As a quick demonstration of design thinking in action, consider the question I posed above about range anxiety. Through our conversations with EV owners, we found that range anxiety fades once they buy an EV because they quickly figure out their charging routines. What if, instead of constantly talking about range anxiety, we create marketing campaigns that feature real EV owners talking about their charging routines? That flips the conversation toward helping people better envision how an EV fits into their life.

Utility customers’ expectations are rapidly evolving, and utilities are seeing the need for customer-centricity. What better way to become more customer-centric than by having real conversations with your customers, understanding their needs and challenges, and developing solutions to meet those needs?

The future of E Source E Design and our design-thinking offerings

Through our E Design 2020 initiative, we helped nearly 40 utilities across North America develop a deeper understanding of customer needs. We taught them how to apply design thinking and how to create new or improved customer-centric products and services for their customers. We’ve seen great results: from killing one-off business programs in lieu of personalized, holistic solutions, to creating an energy choice plan for customers instead of a confusing rate design.

Although our three-year collaborative has come to an end, by no means is E Source done with ethnographic research or design thinking. We’re transitioning E Design into a utility-specific approach. We’re already working with individual utilities on exciting projects, including EVs and utility brand efforts. We’d love to work with you as well. If you have upcoming customer-facing projects that you think would benefit from our approach, please schedule a discovery call to discuss how we can work together to effectively capture voice-of-the-customer insights and to create offerings that your customers will love.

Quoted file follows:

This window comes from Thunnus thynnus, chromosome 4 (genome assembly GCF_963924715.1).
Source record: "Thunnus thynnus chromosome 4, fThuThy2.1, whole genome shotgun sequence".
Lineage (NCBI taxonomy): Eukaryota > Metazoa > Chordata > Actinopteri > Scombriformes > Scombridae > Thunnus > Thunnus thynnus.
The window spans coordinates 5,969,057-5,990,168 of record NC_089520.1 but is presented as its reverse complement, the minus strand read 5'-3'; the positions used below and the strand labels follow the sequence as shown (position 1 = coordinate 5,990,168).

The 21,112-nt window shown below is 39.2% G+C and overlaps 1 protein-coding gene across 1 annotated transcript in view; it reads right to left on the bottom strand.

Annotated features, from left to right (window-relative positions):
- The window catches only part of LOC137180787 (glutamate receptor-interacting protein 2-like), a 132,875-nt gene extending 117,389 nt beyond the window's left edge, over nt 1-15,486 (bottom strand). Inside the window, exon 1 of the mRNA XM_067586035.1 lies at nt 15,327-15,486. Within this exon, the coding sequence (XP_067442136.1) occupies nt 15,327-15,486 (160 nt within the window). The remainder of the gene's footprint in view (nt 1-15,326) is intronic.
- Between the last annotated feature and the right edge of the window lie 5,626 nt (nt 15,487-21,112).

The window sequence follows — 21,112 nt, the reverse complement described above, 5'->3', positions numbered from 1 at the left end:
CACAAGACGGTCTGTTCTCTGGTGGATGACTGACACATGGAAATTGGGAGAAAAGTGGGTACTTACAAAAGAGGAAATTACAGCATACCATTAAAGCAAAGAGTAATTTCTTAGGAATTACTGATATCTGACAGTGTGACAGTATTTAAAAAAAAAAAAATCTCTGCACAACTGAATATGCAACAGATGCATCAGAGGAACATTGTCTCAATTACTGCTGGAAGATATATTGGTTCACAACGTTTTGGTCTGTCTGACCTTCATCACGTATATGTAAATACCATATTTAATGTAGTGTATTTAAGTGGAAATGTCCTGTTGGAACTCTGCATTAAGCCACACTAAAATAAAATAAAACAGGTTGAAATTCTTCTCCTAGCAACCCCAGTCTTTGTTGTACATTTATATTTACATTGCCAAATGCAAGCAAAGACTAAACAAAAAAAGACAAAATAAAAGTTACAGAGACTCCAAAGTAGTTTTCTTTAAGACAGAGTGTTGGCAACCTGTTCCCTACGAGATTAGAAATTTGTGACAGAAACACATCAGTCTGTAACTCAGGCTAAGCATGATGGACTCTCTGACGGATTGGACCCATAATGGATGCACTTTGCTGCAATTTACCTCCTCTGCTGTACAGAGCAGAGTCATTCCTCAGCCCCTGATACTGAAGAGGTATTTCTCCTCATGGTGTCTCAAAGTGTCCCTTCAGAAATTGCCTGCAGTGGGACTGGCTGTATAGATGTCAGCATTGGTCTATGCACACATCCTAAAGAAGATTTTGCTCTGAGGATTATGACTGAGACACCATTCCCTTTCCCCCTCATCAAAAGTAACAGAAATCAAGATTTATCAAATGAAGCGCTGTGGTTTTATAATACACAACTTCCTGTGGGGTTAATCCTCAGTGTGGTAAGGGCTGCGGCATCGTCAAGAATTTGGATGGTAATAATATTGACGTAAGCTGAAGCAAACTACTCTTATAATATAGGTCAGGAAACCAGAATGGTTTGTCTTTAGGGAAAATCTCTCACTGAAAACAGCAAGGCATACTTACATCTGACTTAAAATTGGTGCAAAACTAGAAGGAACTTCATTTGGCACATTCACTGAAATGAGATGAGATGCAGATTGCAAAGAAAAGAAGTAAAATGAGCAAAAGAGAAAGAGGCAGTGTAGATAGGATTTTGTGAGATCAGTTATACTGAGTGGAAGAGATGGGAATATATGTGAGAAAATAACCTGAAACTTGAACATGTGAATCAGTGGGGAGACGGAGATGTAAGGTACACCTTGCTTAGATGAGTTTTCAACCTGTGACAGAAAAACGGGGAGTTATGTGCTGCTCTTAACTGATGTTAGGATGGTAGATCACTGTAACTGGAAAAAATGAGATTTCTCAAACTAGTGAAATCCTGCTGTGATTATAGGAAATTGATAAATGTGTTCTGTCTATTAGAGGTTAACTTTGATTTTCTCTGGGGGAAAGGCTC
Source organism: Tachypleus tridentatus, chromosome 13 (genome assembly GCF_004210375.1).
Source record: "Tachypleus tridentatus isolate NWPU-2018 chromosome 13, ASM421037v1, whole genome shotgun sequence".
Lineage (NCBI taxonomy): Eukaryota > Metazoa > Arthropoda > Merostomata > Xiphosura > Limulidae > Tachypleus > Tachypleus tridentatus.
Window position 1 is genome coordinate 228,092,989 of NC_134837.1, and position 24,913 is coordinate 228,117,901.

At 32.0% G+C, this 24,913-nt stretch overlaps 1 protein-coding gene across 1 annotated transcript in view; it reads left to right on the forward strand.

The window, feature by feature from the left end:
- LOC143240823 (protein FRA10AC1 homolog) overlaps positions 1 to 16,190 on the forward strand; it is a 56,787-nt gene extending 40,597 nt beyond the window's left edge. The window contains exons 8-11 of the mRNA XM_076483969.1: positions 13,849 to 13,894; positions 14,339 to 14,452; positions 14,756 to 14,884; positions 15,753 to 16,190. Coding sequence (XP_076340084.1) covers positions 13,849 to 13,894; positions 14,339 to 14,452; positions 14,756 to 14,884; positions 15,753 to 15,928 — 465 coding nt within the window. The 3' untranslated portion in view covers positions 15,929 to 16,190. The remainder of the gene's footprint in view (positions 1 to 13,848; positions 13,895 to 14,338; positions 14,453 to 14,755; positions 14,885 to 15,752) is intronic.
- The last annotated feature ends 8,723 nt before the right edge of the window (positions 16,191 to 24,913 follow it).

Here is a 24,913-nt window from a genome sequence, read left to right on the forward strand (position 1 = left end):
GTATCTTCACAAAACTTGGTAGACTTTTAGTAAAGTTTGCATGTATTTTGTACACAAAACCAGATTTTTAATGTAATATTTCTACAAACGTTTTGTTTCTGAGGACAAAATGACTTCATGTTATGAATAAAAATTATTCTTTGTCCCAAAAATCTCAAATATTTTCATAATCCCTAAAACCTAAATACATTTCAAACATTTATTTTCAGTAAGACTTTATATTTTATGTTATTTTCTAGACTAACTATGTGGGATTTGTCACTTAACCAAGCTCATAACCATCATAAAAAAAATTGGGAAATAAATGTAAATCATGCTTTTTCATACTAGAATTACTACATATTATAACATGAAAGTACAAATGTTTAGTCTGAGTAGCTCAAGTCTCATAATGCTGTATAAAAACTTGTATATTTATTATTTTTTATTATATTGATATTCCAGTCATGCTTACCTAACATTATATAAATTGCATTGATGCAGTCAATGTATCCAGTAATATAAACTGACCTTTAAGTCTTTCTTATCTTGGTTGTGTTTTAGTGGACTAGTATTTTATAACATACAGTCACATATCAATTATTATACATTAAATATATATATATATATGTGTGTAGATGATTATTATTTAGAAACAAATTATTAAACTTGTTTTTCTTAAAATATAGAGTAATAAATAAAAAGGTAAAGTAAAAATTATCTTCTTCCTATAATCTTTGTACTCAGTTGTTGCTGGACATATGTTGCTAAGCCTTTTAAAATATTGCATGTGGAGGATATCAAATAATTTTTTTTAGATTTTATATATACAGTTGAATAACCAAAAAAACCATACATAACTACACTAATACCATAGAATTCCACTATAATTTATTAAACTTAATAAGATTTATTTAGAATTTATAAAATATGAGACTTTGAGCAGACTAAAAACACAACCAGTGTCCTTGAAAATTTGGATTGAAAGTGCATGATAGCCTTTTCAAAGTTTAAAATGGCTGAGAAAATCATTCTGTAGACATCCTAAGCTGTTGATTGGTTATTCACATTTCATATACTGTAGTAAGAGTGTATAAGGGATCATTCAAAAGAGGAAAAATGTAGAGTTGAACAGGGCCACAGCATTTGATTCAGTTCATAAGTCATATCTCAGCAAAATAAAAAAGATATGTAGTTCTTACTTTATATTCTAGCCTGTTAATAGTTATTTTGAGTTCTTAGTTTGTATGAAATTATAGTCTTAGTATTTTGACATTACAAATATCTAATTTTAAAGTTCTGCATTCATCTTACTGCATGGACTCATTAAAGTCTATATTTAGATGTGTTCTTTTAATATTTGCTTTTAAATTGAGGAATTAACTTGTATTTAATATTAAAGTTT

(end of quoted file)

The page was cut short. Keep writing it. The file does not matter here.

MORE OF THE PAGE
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About the author


Head of Human-Centered Product Strategy

Adam Maxwell designs, develops, and implements new products for the electric and gas utility industry, with a focus on human behaviors and design thinking. He brings human-centered design to utilities across North America through collaborative research services, workshops, and consulting. Adam builds utilities’ empathy for customers, asks challenging questions, encourages people to get out of their comfort zones, and inspires new ways to meet evolving consumer needs. For 10 years, he has helped North American utilities optimize their energy-efficiency, demand-response, solar, and distributed energy resource programs. Adam has a BA in psychology from Wesleyan University.

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Let us know what you think. If you want to weigh in or chat about this topic, just email Sannie Sieper, E Source director of marketing.